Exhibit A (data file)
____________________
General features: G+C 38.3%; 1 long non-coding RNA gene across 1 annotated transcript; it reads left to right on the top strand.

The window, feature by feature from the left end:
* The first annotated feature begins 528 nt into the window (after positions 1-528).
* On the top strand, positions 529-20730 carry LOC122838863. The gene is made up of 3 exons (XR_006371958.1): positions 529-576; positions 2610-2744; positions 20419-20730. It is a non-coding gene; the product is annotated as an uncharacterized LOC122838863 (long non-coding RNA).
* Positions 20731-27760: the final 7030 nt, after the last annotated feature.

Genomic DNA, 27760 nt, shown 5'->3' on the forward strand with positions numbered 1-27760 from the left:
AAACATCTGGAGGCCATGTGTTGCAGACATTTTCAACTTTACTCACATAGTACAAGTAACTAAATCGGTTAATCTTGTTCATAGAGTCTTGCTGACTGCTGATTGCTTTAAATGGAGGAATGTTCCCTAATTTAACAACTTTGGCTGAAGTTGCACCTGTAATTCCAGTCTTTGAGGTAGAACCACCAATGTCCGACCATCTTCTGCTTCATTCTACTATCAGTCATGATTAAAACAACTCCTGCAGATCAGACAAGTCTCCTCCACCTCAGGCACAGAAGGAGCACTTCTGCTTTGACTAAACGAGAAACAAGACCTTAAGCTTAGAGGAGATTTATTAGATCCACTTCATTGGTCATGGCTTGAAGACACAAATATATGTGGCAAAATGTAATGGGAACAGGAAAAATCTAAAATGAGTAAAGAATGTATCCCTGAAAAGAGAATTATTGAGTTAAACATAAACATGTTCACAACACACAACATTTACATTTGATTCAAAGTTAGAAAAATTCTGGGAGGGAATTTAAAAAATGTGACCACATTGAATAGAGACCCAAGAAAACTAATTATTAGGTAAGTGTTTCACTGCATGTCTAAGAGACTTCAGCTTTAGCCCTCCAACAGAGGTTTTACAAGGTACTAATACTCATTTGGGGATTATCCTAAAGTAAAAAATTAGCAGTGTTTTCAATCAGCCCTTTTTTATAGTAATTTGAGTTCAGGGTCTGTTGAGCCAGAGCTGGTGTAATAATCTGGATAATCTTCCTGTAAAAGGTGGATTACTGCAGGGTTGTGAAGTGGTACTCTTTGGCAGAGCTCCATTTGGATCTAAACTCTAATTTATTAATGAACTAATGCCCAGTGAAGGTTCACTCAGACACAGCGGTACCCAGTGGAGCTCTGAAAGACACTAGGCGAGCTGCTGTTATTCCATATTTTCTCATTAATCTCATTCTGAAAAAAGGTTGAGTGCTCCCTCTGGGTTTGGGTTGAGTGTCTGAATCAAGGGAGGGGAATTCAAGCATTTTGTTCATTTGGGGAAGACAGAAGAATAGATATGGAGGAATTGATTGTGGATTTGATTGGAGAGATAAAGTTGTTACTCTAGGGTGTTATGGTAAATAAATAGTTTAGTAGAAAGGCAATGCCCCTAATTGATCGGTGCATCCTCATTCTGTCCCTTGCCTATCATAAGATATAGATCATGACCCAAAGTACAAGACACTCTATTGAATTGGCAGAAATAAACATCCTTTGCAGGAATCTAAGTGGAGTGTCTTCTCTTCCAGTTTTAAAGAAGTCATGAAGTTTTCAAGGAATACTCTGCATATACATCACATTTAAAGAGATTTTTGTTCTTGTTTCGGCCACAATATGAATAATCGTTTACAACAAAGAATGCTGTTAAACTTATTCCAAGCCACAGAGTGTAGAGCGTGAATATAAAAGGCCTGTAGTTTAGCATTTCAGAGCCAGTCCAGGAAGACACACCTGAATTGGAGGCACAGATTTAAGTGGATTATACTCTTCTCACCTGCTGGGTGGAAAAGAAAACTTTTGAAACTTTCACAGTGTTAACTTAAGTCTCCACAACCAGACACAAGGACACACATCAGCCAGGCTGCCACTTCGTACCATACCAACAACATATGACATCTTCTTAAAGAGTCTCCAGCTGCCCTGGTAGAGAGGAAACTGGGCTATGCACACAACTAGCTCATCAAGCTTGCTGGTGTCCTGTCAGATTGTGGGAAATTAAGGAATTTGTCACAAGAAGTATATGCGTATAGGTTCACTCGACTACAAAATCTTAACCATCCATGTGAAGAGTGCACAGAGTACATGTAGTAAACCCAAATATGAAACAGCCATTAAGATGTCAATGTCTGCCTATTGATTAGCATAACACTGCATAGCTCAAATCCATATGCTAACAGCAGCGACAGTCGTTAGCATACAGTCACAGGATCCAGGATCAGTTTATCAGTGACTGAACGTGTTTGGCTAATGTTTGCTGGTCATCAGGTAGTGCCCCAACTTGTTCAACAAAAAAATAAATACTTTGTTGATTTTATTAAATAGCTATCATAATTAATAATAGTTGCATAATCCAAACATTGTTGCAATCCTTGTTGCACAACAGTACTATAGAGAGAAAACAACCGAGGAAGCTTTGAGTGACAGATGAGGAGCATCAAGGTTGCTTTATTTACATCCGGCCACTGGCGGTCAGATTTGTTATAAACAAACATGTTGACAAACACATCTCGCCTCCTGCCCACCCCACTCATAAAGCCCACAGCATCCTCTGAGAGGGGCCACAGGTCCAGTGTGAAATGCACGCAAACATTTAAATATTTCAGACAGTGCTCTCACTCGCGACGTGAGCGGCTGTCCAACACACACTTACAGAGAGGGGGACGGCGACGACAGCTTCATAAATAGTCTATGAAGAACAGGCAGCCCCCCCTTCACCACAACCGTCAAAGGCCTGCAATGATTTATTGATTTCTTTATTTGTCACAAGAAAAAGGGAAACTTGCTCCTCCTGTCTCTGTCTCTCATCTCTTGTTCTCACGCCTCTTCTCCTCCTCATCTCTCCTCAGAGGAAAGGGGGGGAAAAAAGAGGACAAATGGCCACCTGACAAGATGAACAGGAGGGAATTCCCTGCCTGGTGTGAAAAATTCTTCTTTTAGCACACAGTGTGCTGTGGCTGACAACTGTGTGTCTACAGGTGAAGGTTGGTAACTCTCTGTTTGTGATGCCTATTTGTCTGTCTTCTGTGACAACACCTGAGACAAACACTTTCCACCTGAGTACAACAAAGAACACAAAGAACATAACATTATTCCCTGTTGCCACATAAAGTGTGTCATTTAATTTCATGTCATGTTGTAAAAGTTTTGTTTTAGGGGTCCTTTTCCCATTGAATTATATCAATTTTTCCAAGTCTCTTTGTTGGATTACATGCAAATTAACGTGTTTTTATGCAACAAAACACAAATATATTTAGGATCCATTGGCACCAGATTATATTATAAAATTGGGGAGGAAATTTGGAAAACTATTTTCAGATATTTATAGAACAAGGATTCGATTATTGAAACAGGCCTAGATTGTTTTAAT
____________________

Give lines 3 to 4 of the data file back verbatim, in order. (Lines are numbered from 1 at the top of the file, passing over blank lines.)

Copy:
* The first annotated feature begins 528 nt into the window (after positions 1-528).
* On the top strand, positions 529-20730 carry LOC122838863. The gene is made up of 3 exons (XR_006371958.1): positions 529-576; positions 2610-2744; positions 20419-20730. It is a non-coding gene; the product is annotated as an uncharacterized LOC122838863 (long non-coding RNA).